Virginia Senate votes to make many prisoners eligible for release at age 50

Virginia Senate votes to make many prisoners eligible for release at age 50
Dorothea Puente as she appeared in the early part of her killing spree (Image: YouTube screen grab)

The Virginia Senate voted 21-to-19 on Monday to make prison inmates (including many murderers) eligible for “geriatric release” as early as age 50.  The vote was largely along party lines, with all Democrats except Lynwood Lewis voting for the bill, and all Republicans except Emmett Hanger voting against it.

The bill, SB 624, effectively reinstates parole for many long-time inmates. Parole was largely abolished by the Virginia legislature back in 1995. The bill also guts Virginia’s three strikes law, which previously required life without parole for offenders convicted of three separate murders, rapes, or robberies, or any combination of the three. Restrictions on parole reflected the fact that murderers sometimes kill again after being released.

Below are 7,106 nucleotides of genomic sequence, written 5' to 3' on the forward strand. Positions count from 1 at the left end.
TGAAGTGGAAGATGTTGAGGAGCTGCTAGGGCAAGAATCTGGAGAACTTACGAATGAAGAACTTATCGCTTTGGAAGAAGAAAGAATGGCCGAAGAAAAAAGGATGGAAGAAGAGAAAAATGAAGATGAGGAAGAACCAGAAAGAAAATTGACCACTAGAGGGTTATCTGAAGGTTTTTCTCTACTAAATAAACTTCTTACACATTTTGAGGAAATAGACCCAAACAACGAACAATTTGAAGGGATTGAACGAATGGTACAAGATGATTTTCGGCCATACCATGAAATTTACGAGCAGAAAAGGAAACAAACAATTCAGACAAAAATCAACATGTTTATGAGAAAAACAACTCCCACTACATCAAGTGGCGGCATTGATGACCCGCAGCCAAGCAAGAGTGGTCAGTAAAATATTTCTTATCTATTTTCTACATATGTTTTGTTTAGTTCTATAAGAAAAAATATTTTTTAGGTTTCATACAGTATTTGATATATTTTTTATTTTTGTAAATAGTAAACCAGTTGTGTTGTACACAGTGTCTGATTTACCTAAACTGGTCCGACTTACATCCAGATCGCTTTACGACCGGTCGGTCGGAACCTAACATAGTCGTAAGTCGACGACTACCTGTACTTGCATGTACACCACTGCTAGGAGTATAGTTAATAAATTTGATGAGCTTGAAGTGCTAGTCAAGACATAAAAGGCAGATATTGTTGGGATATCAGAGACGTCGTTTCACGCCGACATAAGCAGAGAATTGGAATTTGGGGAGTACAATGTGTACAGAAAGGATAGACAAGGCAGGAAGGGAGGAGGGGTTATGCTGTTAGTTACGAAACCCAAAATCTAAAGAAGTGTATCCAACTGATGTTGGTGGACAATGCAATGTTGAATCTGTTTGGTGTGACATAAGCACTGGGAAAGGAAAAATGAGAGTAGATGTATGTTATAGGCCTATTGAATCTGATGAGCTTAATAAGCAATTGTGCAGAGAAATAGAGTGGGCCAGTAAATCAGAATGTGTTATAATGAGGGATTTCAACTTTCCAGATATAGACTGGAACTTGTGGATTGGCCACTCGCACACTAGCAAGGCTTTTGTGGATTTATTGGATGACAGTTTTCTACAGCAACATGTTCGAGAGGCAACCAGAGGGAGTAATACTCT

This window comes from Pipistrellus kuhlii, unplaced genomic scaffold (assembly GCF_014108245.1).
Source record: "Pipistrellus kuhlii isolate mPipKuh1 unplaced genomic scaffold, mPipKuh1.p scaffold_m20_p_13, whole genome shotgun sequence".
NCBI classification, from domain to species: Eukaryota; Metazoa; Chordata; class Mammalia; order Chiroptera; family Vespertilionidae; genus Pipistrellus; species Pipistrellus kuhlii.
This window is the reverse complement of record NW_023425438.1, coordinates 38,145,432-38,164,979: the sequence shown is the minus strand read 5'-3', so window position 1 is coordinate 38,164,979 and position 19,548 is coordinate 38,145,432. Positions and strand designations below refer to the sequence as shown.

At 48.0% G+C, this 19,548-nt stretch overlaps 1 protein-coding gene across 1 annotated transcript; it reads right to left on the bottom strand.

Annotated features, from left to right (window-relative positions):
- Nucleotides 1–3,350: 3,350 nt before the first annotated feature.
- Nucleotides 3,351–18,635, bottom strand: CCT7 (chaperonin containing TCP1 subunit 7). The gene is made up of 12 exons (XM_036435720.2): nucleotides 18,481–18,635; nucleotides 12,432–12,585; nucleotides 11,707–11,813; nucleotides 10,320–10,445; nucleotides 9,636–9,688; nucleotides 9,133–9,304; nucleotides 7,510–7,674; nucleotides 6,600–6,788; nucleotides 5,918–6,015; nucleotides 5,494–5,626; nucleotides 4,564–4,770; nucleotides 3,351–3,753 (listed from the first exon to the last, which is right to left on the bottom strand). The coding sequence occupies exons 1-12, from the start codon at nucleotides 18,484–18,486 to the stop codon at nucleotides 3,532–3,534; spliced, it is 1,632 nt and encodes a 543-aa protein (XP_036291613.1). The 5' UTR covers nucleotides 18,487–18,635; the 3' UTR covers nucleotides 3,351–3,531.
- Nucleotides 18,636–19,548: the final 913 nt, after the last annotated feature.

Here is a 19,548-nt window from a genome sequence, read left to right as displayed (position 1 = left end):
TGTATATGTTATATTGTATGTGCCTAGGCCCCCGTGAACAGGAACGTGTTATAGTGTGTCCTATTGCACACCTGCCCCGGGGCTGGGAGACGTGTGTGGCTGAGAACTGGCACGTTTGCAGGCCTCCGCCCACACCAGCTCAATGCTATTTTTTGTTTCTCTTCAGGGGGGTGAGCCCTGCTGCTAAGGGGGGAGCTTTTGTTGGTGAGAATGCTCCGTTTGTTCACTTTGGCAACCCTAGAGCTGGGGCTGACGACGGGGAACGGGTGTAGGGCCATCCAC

SB 624 would let inmates seek release at age 50 if they have served 20 years, or age 55 if they’ve served 15. Previously, the minimum age for geriatric release was 60. The murder rate is much higher among people in their 50s than in their 60s, and a larger share of famous serial killers were active in their 50s than in their 60s. For example, John Reginald Christie, Dorothea Puente, and Albert Fish all started killing in their 50s.

Inmates would not be eligible for geriatric release under the bill if they committed a “Class 1 felony.” But even most premeditated murders are not Class 1 felonies, which include only a narrow range of killings, such as murders of cops or young children. In Virginia, “First-degree murder is classified as a Class 2 felony,” notes a web site about state laws.

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Dictionaries define “geriatric” as meaning elderly, and elderly as starting at age 60 or 65. People in their 50s are defined as middle-aged.

I previously discussed arguments for the bill at this link.

Hans Bader

Hans Bader

Hans Bader practices law in Washington, D.C. After studying economics and history at the University of Virginia and law at Harvard, he practiced civil-rights, international-trade, and constitutional law. He also once worked in the Education Department. Hans writes for and has appeared on C-SPAN’s “Washington Journal.” Contact him at [email protected]


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